COACH PHIL JACKSON: You know, I think it says something about a person when they respond to adversity. I think Kobe has responded extremely well to the adversity around that situation. You know, we all sympathize with both sides of that. As a parent, you know, I certainly do with both families in the situation, but for Kobe's standpoint, he has a job and a profession and something that he has to attend to and we really rely on him and the responsible role that he has to perform. He's done a wonderful job holding up under that pressure.

Q. Has it surprised you he has done it as well as he has?

COACH PHIL JACKSON: Nobody anticipated he couldn't.

Q. Has Ben Wallace showed you anything in the playoffs or regular season that would change the way you have defended him in the past?

COACH PHIL JACKSON: Yes, I try to impress upon the ballplayers this week that the first two series that he played in versus New Jersey, obviously, and the first series against Milwaukee, he actually was a featured player in some sense and shot the ball well, consistently. You know, we have to respect him for what he's gained as an offensive player.

Q. You have players who are here for the fourth time, you have players who are here for the first time, some who have been here but failed; is there any particular message now that you're on the verge of this or heading into this that you're trying to send to them in the next day?

COACH PHIL JACKSON: No. I have consistently come up with a theme. We've talked about it, as our last chance, so to speak, to perform as a group. For a lot of these players, you know, there's not a whole lot of security that's beyond this year. We have talked about it in those terms. But we haven't, you know, specifically focused on that as an emotional appeal.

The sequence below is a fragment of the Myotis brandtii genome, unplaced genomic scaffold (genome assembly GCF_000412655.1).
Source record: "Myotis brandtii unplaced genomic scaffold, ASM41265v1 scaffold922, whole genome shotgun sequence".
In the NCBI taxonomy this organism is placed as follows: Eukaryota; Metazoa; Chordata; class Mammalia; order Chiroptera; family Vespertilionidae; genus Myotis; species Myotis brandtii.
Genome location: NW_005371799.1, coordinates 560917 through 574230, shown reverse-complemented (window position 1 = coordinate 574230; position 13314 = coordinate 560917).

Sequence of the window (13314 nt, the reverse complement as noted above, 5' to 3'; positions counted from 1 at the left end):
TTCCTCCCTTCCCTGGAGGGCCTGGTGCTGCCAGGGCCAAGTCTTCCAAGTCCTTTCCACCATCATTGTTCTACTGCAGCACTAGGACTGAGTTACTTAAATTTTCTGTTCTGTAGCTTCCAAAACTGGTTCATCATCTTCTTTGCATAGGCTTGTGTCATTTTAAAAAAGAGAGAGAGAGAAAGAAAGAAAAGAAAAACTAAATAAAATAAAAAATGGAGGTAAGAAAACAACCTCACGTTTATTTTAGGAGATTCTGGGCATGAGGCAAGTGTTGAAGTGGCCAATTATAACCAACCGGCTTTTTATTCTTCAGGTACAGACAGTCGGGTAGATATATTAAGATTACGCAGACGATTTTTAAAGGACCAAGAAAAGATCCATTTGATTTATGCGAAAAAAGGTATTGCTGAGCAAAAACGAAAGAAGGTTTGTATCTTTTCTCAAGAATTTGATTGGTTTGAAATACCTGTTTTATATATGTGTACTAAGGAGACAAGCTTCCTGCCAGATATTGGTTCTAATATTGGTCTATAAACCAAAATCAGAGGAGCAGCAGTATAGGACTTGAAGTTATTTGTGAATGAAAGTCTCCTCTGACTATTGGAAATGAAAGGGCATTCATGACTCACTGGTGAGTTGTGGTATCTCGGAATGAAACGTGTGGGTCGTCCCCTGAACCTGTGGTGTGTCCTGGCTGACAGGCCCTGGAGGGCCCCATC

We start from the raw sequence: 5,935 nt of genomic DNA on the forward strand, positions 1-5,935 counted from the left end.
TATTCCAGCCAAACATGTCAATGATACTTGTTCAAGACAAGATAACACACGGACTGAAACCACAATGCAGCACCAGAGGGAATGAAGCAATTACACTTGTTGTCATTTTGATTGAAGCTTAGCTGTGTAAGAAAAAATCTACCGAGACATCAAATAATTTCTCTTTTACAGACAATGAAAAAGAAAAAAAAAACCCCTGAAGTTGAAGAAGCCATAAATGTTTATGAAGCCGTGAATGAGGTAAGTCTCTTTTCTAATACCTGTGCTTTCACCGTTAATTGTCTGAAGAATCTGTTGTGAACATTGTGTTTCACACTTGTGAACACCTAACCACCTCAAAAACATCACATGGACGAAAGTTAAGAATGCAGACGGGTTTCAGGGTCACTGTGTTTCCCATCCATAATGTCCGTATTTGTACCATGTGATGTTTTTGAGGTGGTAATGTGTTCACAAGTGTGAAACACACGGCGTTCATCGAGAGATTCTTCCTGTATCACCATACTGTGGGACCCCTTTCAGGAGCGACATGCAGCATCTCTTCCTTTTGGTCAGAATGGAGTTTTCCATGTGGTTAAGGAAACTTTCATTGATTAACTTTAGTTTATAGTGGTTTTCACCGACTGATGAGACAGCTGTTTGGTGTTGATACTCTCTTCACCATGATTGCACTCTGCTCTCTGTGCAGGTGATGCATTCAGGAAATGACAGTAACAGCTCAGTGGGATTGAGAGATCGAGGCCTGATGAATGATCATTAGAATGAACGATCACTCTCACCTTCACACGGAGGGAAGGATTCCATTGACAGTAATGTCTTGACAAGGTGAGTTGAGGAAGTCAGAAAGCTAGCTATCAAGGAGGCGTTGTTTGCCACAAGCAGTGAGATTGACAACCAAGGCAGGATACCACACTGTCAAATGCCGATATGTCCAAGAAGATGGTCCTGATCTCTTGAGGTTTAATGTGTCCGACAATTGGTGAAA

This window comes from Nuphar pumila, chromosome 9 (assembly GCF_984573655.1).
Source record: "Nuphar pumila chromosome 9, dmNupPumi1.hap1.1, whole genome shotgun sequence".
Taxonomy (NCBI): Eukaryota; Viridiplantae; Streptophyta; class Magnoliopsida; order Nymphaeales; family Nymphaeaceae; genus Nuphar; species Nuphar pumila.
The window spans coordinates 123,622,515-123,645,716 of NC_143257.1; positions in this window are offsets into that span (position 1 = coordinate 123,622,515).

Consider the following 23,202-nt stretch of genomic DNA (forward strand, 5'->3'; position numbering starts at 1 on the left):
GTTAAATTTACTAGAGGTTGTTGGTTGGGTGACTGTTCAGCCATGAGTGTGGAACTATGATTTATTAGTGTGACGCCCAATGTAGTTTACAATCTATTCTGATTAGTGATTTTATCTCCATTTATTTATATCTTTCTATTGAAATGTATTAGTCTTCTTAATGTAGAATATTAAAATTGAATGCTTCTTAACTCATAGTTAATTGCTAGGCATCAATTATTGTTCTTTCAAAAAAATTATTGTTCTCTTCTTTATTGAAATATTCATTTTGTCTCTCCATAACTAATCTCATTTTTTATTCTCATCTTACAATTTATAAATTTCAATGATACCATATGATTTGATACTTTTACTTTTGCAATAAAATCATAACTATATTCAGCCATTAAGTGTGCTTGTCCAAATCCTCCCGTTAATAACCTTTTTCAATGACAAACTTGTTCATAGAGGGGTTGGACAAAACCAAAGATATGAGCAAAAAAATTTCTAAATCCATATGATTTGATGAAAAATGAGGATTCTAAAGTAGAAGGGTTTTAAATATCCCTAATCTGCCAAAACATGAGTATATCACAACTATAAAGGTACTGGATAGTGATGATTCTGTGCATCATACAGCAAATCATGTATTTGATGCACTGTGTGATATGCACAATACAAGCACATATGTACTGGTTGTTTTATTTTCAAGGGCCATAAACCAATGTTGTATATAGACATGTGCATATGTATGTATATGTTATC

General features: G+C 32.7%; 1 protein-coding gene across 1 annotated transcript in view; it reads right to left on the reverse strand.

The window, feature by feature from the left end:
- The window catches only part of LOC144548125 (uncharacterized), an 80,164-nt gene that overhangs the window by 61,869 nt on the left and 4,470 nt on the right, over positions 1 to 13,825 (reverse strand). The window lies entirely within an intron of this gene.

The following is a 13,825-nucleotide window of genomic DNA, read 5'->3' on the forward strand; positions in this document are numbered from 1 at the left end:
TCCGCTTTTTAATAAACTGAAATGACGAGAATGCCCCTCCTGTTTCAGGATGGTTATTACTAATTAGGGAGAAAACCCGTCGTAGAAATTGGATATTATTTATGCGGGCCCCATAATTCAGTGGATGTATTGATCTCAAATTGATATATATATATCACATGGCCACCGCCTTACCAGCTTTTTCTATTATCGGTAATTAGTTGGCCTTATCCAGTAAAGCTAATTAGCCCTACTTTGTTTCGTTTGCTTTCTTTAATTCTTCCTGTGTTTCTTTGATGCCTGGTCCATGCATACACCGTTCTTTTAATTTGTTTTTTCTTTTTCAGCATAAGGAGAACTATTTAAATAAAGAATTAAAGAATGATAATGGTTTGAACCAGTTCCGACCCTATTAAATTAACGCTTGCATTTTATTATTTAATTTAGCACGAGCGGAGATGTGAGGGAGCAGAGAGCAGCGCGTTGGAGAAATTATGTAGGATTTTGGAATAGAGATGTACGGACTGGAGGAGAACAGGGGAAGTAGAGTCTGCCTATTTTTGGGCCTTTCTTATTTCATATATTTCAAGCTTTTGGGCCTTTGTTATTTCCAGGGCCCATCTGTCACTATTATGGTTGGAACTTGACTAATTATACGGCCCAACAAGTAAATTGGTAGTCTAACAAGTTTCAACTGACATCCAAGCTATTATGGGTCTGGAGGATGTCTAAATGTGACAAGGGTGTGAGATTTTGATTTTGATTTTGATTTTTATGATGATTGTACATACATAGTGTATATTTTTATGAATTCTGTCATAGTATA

Q. You've harped on it several weeks ago when you needed to as a desperation rally cry; is there any reason to bring it back at any point in the series, or is that now the known backdrop?

COACH PHIL JACKSON: I think it's present with us all the time.

Q. Does it do your heart good when Larry Brown says, he's not going to indulge in hack-a-Shaq?

COACH PHIL JACKSON: You missed that question already but I'll defer to that; that I anticipated he would do that. He had been in the playoffs before and not tried to use that to gain an advantage, because I think just because of the distraction and because of the fact it's not a very sporting act, I think in the end result in some ways. You know, it's kind of befitting with his stature towards the game.

Q. Would you mind commenting on what Karl Malone has meant -- what has Karl Malone meant to this team in terms of his leadership, his locker room demeanor.